Reminiscing A Long Gone Era: The Intramuros Walking Tour
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The Waterfront Pavilion Hotel Manila is a 4-star hotel located in downtown Manila and very near Intramuros. They invited us last week for a different kind of relaxing staycation where we also had a marvelous time walking in and around Intramuros.
It’s actually “a walk to remember” because Intramuros has so much history. One of the exciting activities we had was a visit to four historic places inside the Manila’s famous walled city.
Intramuros survived four colonizations; Spanish, British, American and Japanese. But even after all the destruction, Intramuros was revived and in 1951, “was declared a historical monument” with Republic Act 957. Through the years, the Intramuros Administration has been working earnestly to restore the walls, the sub-features of the fortification and its city.
They have rebuilt the five original gates; Isabell II, Parian Gate, Real Gate, Santa Lucia Gate and the Postigo Gate. They’ve also created connecting walkways near the original walls.
As part of our staycation, we visited Baluarte de San Diego, Fort Santiago, Casa Manila and San Agustin Church and Museum; all within the confines of Intramuros.
Baluarte de San Diego
Our first stop was Baluarte de San Diego, a fortress in Intramuros built during the Spanish colonization and a part of their colonial fortification. It was built on the southwestern corner of Intramuros. The construction was spearheaded by Antonio Sedeno, a Jesuit priest. They named it NuestraSenora de Guia (Our Lady of Guidance).
Before this was made, there was an older fort with cortina or curtain walls which the Governor General put together. And Baluarte de San Diego was made to guarantee that they have a clearer view against attackers. It has two parts; the face which is propelling outward and the flanks which connect the face and the Cortina or what they call curtain wall.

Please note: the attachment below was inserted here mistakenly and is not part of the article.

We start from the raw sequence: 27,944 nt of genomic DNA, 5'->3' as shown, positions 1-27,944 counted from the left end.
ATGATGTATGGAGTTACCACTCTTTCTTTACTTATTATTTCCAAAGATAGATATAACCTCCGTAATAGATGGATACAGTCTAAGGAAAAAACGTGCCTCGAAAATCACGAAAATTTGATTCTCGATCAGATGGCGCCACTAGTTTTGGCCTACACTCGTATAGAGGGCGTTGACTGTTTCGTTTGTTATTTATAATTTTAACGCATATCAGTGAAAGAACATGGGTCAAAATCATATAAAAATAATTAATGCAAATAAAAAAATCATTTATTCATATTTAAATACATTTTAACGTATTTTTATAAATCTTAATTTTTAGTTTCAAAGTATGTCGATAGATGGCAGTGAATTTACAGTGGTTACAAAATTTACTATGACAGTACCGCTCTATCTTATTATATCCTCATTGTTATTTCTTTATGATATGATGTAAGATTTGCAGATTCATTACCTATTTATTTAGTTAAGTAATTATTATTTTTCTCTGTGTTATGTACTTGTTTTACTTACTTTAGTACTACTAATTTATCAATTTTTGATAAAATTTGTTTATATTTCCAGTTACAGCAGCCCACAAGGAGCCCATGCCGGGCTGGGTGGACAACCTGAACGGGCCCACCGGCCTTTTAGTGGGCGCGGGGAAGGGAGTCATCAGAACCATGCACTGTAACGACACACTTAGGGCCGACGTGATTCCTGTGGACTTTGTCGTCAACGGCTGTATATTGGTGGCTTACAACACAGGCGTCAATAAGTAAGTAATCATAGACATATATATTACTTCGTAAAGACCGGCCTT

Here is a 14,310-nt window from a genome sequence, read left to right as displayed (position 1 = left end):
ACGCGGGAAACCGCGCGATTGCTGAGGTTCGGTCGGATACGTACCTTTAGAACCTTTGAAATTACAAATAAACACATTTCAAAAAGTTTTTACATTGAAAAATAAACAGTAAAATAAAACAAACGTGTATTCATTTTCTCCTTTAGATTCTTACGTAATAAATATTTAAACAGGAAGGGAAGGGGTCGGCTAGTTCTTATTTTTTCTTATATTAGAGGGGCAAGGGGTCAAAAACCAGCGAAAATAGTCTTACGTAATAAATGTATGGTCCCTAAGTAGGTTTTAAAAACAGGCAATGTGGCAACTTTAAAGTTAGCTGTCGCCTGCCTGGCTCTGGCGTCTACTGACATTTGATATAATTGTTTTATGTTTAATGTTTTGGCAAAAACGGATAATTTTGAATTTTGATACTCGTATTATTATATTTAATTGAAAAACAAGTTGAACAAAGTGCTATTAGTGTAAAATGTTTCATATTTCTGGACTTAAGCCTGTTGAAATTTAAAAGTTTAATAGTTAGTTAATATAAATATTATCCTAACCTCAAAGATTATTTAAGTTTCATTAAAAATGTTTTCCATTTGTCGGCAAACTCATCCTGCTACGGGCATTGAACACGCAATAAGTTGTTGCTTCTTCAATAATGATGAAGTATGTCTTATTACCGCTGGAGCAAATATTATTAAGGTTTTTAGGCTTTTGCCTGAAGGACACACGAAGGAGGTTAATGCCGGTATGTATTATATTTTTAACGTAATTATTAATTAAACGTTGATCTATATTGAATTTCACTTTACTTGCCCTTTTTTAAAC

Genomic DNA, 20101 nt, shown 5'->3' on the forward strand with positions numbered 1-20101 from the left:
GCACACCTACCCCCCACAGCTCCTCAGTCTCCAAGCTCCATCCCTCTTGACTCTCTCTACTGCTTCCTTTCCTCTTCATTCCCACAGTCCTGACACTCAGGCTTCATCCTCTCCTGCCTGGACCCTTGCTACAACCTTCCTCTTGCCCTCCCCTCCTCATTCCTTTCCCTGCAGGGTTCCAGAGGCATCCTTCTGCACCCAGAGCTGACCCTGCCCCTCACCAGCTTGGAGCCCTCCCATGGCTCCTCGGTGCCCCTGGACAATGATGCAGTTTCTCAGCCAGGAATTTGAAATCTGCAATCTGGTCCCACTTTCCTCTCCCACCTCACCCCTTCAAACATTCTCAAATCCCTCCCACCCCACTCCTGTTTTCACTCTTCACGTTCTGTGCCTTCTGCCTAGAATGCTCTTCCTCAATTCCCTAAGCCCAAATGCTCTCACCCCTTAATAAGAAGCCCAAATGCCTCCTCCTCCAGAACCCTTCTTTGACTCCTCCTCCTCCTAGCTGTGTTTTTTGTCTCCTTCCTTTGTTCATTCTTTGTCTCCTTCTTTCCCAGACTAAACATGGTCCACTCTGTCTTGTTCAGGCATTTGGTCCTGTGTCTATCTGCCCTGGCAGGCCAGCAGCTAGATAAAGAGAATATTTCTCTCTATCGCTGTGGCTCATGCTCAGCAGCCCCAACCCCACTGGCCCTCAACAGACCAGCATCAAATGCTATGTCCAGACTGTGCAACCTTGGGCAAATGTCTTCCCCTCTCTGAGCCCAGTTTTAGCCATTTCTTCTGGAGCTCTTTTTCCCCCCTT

Just like the other parts of Intramuros, Baluarte de San Diego has been subjected to attacks; in 1762 British forces aimed their cannons at this bastion.
There were other expansions made to this like the semi-circular structures called orillons or the little ears which look like ace-of-spades shape. Since then, it has undergone several restorations; one in 1614 when it was in a bad condition and was completed between 1653 and 1663 and in 1979 until 1992.
Within the fort are amenities which include a courtyard, cistern tank (water supply tank), lodging quarters and workshops.
Location: Southwest corner Intramuros beside Pamantasan ng Lungsod ng Maynila (PLM)
Operating Hours: Mon to Sun from 8am-5pm (when there are no functions)
Mon to Sun from 8am-12nn (when there are functions)